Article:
Finding Our Best Response to Children’s Turbulent Emotions

Janet responds to emails from parents who describe struggling with their children’s strong emotions. One writes that her 2-year-old rejects her comfort when he has a meltdown: “It breaks my heart, and I feel like I must be doing something wrong.” Another writes that her 7-year-old says he doesn’t feel love from his mother. Another email describes how a 3-year-old’s tantrums last all afternoon and into the evening, disrupting the rest of the family’s routine, and they “all feel trapped by a 3-year-old.” And a therapist observes that her child holds in emotions in front of family and peers. Janet identifies the common thread in all these situations and offers a hopeful answer to weather the storms.

Transcript of “Finding Our Best Response to Children’s Turbulent Emotions”

Hi, this is Janet Lansbury. Welcome to Unruffled. Today, I’m going to be talking about one of my all-time favorite topics. It’s still a challenge for me after many years, and that is responding to our children’s emotions. The reason this is so important is that our children’s emotional life is behind almost everything, every challenge that we have with them and their behavior, difficulties in our relationship. Helping our children get comfortable, which means that we have to get comfortable first with the flow of emotions that they have throughout the day, is key for them to be resilient, self-confident, emotionally agile people. This is a gift we can give children that so many of us didn’t receive or didn’t receive all the way.

Just on a practical level, when we start to get used to trusting feelings and letting them be and actually encouraging them to be, even the most uncomfortable ones, then our life becomes a lot easier as parents. There is less intensity in the emotions that our children express, less of the challenging behavior. There’s more of a sense of calm.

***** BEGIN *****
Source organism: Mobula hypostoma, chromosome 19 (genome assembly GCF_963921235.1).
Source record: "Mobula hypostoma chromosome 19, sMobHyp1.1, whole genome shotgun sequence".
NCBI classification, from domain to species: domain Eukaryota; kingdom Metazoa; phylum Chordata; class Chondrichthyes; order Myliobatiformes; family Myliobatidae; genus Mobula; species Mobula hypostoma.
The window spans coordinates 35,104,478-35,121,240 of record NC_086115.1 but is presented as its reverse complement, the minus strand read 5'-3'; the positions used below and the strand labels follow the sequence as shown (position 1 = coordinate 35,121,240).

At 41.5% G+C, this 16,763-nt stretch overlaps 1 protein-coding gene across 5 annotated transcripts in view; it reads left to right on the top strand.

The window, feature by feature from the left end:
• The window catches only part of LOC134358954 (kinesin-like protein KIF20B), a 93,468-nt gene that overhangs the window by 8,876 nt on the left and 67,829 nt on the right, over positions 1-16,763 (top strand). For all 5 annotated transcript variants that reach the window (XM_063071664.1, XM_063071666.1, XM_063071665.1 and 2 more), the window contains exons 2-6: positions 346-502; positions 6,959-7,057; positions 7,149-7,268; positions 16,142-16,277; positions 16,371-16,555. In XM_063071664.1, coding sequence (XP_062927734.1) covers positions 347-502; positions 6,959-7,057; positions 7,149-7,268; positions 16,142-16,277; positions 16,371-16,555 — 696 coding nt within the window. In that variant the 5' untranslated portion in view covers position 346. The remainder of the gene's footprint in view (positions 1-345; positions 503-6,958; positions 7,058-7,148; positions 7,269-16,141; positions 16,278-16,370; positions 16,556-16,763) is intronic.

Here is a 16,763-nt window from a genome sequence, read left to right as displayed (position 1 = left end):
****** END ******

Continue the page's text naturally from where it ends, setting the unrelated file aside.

Throughout the many years that I’ve been a parent and working with parents, I’ve noticed that there are some common misunderstandings and confusions that get in our way. That’s what I want to talk about today. I want to share from my inbox. I won’t get a chance to share all of it, but each of these stories that I’m going to be bringing up and discussing represents a lot, a lot, a lot of other stories on these similar issues where parents are getting stuck, so I thought it would be worth sharing.

So the overall message I want to bring home in this podcast is trust. Trust the feelings. It sounds easy maybe, but it’s hard for us to do because as parents, we are so invested, we care so much. We love our children, we want them to love us back. We take things personally.  We worry about their feelings. We feel responsible — that we’re supposed to be doing something to change them, make them feel better, calm them down. Trust is very challenging when it comes to the emotions our children are sharing.

The first story I want to share… I want to call this “trust that children don’t need hugs.” I know that’s a controversial thing to say, but we can trust that if our child is feeling the wish for a hug and we’re open and receptive, they’ll initiate it, and then we can know it’s the right thing to do. But oftentimes, it isn’t, when children are expressing emotions. And one reason for that is that our wish to hug actually comes from our own discomfort and our lack of trust that it’s really okay for our child to feel what they’re feeling. It helps us to feel better, I mean, to be honest, that our child is okay, that they love us, that we love them. It feels like we can resolve something there. But with children, often feelings end unresolved in that way. They just are. They are what they are and they last for as long as they need to last and then they’re cleared and our child does feel better and calmer, but they don’t necessarily feel: Oh, and now everything’s great again and I love you and I want to be affectionate. It’s really important to try to allow that to be okay.

Here’s a note I received:

My two-year-old is having lots of strong emotions related to her new baby sister who arrived just a couple of months ago. I have followed your recommendations on accepting all emotions, but not all behavior, and helping her name and understand her feelings. Setting clear and consistent boundaries has also been important for us.